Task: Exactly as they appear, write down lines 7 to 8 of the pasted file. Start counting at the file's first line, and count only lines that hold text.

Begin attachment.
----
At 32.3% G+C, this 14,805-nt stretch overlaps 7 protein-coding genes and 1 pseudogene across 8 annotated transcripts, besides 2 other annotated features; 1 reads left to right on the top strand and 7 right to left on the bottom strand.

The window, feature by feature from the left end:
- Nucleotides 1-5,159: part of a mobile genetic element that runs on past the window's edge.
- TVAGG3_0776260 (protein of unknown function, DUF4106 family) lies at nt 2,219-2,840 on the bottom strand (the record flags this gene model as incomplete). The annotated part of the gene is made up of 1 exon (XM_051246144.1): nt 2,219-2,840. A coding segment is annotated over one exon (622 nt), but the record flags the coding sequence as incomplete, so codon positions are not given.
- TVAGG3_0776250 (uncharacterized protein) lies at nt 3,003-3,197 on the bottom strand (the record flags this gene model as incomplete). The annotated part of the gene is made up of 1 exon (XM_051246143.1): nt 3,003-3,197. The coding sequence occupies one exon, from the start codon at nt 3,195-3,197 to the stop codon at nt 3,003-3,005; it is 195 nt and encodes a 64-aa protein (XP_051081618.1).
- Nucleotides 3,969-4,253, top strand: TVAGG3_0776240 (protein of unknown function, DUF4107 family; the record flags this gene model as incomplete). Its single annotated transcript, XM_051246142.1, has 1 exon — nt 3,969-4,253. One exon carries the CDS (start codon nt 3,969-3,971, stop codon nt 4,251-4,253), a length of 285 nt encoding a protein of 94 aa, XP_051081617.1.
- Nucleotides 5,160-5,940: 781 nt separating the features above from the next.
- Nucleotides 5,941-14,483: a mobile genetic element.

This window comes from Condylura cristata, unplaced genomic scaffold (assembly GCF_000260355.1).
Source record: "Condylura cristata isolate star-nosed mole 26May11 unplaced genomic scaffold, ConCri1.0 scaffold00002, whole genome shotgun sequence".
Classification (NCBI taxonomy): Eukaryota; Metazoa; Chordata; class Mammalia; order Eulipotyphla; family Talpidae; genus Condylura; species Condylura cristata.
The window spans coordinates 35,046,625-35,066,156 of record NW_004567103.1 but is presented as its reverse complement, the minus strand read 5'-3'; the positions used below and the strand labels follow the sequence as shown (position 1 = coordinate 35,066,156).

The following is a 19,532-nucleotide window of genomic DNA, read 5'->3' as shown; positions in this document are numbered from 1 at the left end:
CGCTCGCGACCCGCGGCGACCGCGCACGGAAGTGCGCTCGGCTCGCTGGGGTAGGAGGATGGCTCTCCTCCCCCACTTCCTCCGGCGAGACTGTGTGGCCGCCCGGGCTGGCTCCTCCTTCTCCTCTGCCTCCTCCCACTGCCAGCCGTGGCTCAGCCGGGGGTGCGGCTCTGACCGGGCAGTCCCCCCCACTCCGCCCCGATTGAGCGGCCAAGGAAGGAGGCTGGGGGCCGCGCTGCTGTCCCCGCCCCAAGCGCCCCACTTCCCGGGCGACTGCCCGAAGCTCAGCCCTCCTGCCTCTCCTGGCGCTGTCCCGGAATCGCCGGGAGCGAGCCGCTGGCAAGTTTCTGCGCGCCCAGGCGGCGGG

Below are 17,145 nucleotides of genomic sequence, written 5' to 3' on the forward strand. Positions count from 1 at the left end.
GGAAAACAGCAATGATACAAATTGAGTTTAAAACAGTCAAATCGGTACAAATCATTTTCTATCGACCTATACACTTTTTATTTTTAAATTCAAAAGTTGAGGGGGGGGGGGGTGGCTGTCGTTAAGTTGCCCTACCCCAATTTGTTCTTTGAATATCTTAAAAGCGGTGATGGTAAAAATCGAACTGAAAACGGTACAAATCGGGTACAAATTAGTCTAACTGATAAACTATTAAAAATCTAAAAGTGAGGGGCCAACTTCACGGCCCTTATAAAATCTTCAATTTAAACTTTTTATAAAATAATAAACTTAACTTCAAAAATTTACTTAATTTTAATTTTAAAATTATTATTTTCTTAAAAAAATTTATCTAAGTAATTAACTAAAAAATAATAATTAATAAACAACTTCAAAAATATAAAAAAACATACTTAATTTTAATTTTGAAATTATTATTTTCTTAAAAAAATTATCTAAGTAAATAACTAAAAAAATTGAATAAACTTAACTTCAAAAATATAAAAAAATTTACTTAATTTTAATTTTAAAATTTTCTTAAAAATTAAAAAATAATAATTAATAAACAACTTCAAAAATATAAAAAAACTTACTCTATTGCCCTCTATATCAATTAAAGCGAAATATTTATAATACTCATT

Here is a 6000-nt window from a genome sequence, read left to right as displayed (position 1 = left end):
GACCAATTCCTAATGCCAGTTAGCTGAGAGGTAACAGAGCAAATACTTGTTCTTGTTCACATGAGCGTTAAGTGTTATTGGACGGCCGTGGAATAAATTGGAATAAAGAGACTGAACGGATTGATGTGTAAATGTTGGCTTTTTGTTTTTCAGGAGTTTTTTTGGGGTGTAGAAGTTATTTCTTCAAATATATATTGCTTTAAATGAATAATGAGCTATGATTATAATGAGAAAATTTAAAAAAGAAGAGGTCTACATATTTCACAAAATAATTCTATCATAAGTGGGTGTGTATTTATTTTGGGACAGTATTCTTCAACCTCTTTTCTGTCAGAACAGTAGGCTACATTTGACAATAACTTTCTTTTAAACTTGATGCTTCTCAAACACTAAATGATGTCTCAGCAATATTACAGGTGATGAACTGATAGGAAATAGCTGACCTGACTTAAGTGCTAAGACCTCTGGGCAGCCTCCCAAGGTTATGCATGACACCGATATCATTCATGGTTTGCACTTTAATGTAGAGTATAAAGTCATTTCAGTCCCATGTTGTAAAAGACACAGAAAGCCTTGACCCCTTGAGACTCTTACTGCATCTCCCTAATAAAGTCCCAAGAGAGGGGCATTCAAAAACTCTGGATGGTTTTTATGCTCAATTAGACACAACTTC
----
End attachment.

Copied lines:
- Nucleotides 5,160-5,940: 781 nt separating the features above from the next.
- Nucleotides 5,941-14,483: a mobile genetic element.